Women are being prepared by us, or are preparing themselves in order to face the duties and responsibilities they will be faced with. It is hardly seemly and respectful that they should appear before men as an object of temptation, inciting lustful feelings; women should always be treated with decorum when they are in the company of men. To be sure, a woman should remain feminine, graceful and attractive, but this should be achieved through cultured feelings and by soothing the souls filled with toil and pain, by being a muse to poets and artists and the melody to musicians by which they convey various emotions such as pain, joy, beauty, desire and awe. However, this cannot be achieved through vulgar and wanton behavior in the street, where public life and work are mixed. This kind of behavior also hampers women in the exercise of their duty and delays their progress. It also means women cannot be taken seriously as productive members of society if they arc responsible for excessively and dangerously inflaming the feelings of young men.

This trend that affects European women under the influence of Western culture has been one of the main causes for the chaos in marriage, which has become almost an incurable disease in Europe. If the Europeans – who are the most powerful -have been defeated by this problem, despite the efforts of scholars and men of letters to find a remedy, how can we tackle this issue which is imposed on us by Western culture by way of modernity if we do not prepare ourselves, just as other nations do?

Despite the reverence women used to have for the ḥijāb, we are not able to extinguish the desire for change in their lives, no matter how much we want to. It would not be the right remedy for women who today have to be there for their homes, children and people. The only thing left to do is to go to the heart of the matter and apply the ointment on the place of injury and pain through constructive reforms in upbringing and education, as well as in the judiciary.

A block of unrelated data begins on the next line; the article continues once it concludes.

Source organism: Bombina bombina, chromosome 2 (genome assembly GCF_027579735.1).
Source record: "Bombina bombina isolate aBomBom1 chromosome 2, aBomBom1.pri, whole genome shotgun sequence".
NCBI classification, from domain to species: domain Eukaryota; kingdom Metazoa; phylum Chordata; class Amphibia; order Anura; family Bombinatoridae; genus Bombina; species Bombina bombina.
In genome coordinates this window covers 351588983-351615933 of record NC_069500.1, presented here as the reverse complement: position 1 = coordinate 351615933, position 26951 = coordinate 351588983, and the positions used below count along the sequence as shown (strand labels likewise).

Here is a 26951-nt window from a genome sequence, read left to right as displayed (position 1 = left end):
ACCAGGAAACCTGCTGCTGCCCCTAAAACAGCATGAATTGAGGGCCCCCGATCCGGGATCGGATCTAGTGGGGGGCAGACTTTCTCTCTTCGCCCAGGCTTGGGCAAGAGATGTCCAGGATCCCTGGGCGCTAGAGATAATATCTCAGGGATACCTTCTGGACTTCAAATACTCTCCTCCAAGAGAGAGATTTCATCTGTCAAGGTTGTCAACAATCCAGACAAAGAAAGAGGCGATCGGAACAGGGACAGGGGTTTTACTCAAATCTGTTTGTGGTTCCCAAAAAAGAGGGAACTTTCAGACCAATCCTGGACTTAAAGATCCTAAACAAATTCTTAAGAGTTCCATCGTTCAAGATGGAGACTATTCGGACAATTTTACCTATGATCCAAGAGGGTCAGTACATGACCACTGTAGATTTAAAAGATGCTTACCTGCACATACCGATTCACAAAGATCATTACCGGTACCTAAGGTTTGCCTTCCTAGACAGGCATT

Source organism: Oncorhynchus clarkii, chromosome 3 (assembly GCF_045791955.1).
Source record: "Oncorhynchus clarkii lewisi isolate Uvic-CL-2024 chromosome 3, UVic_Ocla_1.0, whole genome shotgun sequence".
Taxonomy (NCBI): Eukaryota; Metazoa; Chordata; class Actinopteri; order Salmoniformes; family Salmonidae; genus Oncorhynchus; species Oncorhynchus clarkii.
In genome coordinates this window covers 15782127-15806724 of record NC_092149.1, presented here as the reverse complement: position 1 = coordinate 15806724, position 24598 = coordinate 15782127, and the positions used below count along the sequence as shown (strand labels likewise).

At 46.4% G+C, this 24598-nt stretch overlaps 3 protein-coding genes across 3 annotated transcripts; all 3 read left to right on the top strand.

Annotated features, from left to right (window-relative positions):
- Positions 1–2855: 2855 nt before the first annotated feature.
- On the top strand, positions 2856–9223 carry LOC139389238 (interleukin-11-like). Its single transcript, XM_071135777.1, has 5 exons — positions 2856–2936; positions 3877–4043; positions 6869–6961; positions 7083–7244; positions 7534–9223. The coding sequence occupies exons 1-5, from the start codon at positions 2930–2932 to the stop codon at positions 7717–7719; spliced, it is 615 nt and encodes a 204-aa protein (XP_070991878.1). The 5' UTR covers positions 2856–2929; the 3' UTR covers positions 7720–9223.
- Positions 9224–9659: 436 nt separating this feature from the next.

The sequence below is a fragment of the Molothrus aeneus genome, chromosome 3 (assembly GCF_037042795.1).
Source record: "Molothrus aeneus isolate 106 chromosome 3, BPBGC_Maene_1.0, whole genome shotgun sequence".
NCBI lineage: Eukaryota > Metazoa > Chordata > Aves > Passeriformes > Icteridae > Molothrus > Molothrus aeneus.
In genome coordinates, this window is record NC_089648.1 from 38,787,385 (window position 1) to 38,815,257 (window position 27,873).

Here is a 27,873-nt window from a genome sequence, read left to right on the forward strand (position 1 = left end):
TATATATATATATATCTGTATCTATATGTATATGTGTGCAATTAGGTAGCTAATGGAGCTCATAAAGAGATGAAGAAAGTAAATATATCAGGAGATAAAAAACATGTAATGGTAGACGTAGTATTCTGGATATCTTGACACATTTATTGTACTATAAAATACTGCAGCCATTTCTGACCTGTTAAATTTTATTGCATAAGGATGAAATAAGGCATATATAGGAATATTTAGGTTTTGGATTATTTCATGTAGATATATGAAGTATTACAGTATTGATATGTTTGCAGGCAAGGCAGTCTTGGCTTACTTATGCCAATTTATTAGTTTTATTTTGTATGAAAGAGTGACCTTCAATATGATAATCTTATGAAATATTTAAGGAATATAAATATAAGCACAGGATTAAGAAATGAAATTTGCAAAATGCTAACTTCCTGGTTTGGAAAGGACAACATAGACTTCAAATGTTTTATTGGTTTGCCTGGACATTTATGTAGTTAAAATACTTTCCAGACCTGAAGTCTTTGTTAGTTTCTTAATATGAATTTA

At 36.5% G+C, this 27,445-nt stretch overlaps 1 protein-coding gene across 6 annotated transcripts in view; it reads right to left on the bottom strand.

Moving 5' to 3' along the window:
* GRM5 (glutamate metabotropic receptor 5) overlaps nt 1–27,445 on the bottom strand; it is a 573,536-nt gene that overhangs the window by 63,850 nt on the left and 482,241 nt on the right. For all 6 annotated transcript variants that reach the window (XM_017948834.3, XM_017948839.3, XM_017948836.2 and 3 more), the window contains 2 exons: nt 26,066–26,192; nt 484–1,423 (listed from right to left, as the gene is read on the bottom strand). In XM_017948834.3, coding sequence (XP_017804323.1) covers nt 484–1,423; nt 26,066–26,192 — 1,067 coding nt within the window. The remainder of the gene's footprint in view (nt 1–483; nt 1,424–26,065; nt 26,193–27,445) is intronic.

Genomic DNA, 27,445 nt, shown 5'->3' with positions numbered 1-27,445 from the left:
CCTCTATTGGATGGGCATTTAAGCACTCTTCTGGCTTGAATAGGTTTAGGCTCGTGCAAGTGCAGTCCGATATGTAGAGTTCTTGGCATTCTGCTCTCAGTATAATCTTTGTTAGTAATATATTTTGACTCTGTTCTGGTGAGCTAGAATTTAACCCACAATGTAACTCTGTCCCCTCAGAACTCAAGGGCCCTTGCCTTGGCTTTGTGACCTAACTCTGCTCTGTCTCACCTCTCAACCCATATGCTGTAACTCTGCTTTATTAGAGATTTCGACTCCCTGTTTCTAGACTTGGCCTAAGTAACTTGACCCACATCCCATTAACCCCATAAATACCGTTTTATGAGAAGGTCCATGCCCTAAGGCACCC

There is no point in declaring our love for purity by clinging to the ḥijāb. This question, which is a source of pain, requires sincerity in words and action; it is not about advertising ourselves to the man in the street, who is in greater need of guidance in order to avoid delusion and temptation. I, personally, am not hopeful that the solution to our problem lies in defending the hijab, which today has been defeated as the arguments against were more powerful than those in favor of it, irrespective of the price of this victory and the methods used in order to obtain it. What we are in need of is unity in the education and upbringing of women in order to enable them to develop, instead of engaging in sterile arguments to wile away our spare time.

 from: Muslim Women in Law and Society, Annotated translation of al-Tahir al-Haddad’s Imra ‘tuna fi ‘l-shari’a wa ‘l-mujtama’, and with an introduction by Ronak Husni and Daniel L. Newman


  1. Tahar Haddad was an author, scholar & reformer born in the medina of Tunis in 1899 to a family of poor shopkeepers; from very early on he worked in the souk to help the family make ends meet: these toils would leave an indelible mark & shape his future political stance & involvements. He attended the Great Mosque of Zitounia from 1911 until his graduation in 1920, then became a notary-public but left this career to join the political party Al-Destour, which he left in turn when unsatisfied with the leadership. The need for modern education would remain a leitmotiv in Haddad’s thought, together with an interest in workers’ and women’s rights. In the 1930 book Our Women in the Shari ‘a and Society (extracted here) — arguably the first Muslim feminist treatise in history — he advocated expanding women’s rights & criticized contemporary interpretations of Islam inhibiting women. He died of tuberculosis in 1935, with his work falling into oblivion as criticisms of his radical ideas condemned his thinking as heretical & anti-Islamic — until, after Independence, Tunisia’s first President, Habib Bourguiba, who was an admirer of Haddad’s, implemented some of his recommendations.
  2. Tunisian scholar Baccar Gherib wrote in early 2009: “Haddad’s approach is magisterial, and to this day nothing else has been discovered that would reconcile modernity and Islam. This is indeed a foundational text. Tahar Hadda is one of the founding figures of the reform in our country, and his place is in the pantheon of the modernist movement. At a time when Tunisian official kowtow and roll out the red carpet for the representatives of a frozen and obsolete Islam frozen, it may not be amiss to recall that this country produced a reformist of Haddad’s stature. His thought remains at the heart of a possible modernity.” It will be interesting to observe what will come of Haddad’s thought now that Tunisia’s youth — including women — has brought about an “Arab Spring” whose aims are not far from his.